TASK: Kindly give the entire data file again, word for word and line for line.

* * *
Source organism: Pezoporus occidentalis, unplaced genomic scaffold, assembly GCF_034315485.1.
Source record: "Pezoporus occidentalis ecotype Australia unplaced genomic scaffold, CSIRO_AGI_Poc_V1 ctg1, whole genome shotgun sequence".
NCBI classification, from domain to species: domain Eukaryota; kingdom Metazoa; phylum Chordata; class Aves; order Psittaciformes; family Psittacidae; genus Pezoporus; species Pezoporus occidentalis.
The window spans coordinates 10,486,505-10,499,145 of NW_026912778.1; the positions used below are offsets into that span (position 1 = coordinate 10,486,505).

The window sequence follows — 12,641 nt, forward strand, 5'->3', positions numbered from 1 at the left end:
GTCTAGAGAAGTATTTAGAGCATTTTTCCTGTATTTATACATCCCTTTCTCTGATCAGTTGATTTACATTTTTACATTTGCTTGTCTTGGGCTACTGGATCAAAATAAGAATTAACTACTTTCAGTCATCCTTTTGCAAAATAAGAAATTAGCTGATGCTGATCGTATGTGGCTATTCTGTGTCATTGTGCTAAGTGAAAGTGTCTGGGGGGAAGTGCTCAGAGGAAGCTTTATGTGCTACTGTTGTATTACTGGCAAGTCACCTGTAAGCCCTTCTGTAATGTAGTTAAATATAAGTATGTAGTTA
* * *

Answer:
Source organism: Pezoporus occidentalis, unplaced genomic scaffold, assembly GCF_034315485.1.
Source record: "Pezoporus occidentalis ecotype Australia unplaced genomic scaffold, CSIRO_AGI_Poc_V1 ctg1, whole genome shotgun sequence".
NCBI classification, from domain to species: domain Eukaryota; kingdom Metazoa; phylum Chordata; class Aves; order Psittaciformes; family Psittacidae; genus Pezoporus; species Pezoporus occidentalis.
The window spans coordinates 10,486,505-10,499,145 of NW_026912778.1; the positions used below are offsets into that span (position 1 = coordinate 10,486,505).

The window sequence follows — 12,641 nt, forward strand, 5'->3', positions numbered from 1 at the left end:
GTCTAGAGAAGTATTTAGAGCATTTTTCCTGTATTTATACATCCCTTTCTCTGATCAGTTGATTTACATTTTTACATTTGCTTGTCTTGGGCTACTGGATCAAAATAAGAATTAACTACTTTCAGTCATCCTTTTGCAAAATAAGAAATTAGCTGATGCTGATCGTATGTGGCTATTCTGTGTCATTGTGCTAAGTGAAAGTGTCTGGGGGGAAGTGCTCAGAGGAAGCTTTATGTGCTACTGTTGTATTACTGGCAAGTCACCTGTAAGCCCTTCTGTAATGTAGTTAAATATAAGTATGTAGTTA